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The growth and spread of the plant must be controlled according to the measures specified in a management plan published by the local control authority
Why Is It Bad?:
Noogoora Burr is spread easily because of the burr's hooked spines, which cling firmly to wool or fur of animals, to their tail or mane, to bags and to clothing. Burrs can also spread in flood waters and this accounts for the plants spreading along rivers and streams. Noogoora Burr is toxic to most livestock at the seedling stage. They can cause contact allergy, dermatitis and mechanical injury both to humans and animals. They can also be a major source of vegetable fault in wool, thereby reducing its value.
Leaves are large and grape like and alternate on stems. They are 7 to 15 cm in diameter and have prominent veins. Veins are purplish.
The flowers are inconspicuous. They form in clusters containing both male and female flowers along slender branchlets and in leaf axils. The male flower grows at the end of the branchlet. Female flowers develop to become the fruit (burr). Flowering occurs from late February to April.
The burr is hard and woody, densely covered with hooked spines and terminal breaks, and is brown when mature. There are two seeds in each burr, one slightly larger than the other.
Noogoora burr has a stout taproot.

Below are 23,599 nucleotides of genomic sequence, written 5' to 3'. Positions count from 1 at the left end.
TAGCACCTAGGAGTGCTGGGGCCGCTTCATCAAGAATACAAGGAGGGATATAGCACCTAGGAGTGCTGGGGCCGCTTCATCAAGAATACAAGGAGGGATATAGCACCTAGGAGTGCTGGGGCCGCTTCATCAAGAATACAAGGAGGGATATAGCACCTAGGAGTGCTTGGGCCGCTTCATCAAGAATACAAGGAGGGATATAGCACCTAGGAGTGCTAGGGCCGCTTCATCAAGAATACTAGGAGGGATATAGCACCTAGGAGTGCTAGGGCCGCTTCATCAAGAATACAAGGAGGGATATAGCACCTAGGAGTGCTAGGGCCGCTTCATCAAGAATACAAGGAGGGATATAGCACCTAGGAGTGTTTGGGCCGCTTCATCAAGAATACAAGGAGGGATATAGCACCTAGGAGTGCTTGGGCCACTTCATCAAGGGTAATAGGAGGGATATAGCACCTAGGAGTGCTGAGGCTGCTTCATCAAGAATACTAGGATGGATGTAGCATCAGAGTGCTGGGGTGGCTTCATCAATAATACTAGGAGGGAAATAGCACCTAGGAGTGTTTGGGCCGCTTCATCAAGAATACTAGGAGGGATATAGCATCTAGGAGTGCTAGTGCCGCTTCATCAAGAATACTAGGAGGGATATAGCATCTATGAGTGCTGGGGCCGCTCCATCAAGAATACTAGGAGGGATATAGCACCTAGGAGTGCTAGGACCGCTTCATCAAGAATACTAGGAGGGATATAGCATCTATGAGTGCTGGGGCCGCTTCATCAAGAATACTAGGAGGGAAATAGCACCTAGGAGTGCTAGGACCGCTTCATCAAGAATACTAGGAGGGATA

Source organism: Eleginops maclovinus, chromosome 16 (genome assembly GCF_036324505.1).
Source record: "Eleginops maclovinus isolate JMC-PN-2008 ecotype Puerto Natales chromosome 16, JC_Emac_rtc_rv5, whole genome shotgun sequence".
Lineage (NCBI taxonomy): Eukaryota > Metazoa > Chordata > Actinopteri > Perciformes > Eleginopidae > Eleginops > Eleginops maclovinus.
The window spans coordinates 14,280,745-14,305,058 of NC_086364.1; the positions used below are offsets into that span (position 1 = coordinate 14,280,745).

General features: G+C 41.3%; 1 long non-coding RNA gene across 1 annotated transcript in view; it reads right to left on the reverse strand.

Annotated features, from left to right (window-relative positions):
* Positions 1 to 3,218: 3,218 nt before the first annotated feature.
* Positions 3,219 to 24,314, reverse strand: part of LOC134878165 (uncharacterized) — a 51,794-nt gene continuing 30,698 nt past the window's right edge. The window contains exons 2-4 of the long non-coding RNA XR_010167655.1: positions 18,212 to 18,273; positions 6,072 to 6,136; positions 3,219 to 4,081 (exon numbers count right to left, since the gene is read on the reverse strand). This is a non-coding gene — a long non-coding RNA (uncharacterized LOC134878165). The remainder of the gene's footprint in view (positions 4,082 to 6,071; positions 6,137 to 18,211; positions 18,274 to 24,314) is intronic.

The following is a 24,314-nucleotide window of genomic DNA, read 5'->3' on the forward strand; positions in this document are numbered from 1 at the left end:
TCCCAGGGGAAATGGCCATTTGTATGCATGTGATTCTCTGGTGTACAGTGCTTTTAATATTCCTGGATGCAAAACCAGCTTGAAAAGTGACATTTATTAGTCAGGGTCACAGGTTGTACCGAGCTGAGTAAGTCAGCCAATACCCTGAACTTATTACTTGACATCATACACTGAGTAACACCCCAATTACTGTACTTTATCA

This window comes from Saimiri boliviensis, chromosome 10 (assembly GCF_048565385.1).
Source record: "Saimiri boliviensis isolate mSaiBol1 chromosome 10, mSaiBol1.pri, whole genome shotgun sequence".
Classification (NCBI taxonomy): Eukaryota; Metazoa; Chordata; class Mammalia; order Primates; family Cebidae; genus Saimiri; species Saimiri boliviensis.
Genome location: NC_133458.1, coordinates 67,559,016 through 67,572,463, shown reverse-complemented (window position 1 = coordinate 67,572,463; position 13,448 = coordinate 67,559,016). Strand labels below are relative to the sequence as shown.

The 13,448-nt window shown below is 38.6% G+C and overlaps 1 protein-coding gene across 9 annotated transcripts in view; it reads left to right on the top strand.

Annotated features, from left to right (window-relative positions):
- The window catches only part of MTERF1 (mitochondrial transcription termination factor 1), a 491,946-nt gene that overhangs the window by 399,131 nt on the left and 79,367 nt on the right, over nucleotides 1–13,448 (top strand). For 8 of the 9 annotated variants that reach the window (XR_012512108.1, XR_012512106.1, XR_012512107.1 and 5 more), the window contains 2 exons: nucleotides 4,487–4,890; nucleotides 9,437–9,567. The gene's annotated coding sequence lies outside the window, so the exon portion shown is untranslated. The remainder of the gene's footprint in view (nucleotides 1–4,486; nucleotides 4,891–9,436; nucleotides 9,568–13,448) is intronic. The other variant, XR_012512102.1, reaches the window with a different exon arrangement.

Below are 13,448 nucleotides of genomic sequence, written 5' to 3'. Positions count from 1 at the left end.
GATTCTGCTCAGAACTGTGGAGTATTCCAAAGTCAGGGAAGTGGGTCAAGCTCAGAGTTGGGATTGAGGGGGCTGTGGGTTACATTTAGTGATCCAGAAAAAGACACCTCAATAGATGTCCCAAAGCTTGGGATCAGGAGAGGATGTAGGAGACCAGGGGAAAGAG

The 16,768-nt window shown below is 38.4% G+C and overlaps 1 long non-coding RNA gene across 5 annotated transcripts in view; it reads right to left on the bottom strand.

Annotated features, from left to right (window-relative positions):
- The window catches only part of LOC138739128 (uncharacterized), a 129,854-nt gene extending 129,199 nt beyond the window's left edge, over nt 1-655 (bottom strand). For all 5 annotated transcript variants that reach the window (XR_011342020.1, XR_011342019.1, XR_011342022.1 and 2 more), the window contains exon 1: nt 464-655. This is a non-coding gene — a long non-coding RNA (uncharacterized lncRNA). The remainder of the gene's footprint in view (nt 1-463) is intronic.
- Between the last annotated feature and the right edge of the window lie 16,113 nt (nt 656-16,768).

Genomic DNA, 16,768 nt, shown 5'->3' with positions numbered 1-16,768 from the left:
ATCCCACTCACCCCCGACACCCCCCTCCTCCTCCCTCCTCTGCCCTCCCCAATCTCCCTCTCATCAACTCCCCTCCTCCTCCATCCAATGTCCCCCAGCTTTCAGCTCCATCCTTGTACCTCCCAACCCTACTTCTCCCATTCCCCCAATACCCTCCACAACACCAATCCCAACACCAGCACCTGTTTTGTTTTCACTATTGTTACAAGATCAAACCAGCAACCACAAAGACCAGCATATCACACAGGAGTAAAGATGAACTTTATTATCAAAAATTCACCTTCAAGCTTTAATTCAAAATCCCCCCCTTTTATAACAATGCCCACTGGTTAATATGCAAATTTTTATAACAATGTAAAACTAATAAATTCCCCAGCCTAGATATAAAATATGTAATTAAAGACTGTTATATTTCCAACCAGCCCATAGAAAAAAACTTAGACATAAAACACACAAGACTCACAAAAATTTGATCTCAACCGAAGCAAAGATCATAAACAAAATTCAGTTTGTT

Hand hoeing or chipping is only economical in small areas or sparsely populated situations. It is very labour intensive.
Noogoora burrs are susceptible to herbicides suited to a range of situations and regualtions. Chemicals are most effective if the plants are young and actively growing. Plants under severe moisture or weather stress are difficult to kill.
Slashing & Cutting:
Since 1932 there have been four species introduced for controlling Noogoora burr in Queensland:
* Euaresta aequalis (1932 - 40)
* Mecas saturnina (1962 - 63)
* Nupserha vexator ( 1964 - 1965; and in NSW - 1971)
* Epiblema strenuana a stem galling moth which was introduced in Australia in 1982 for the control of Parthenium weed in Queensland and was found to be also affecting Noogoora burr.
These species of insects have had little of no effect in controlling Noogoora burr within NSW.
Grazing of Noogoora burr plants is an option, using sheep before flowering and after the cotyledon leaves have dried. A number of researchers and graziers have maintained that adult plants are not easily eaten by livestock, becasue of the roughness of the leaves and stems. Care needs to be taken with grazing to ensure there are no seedling plants, which could kill animals.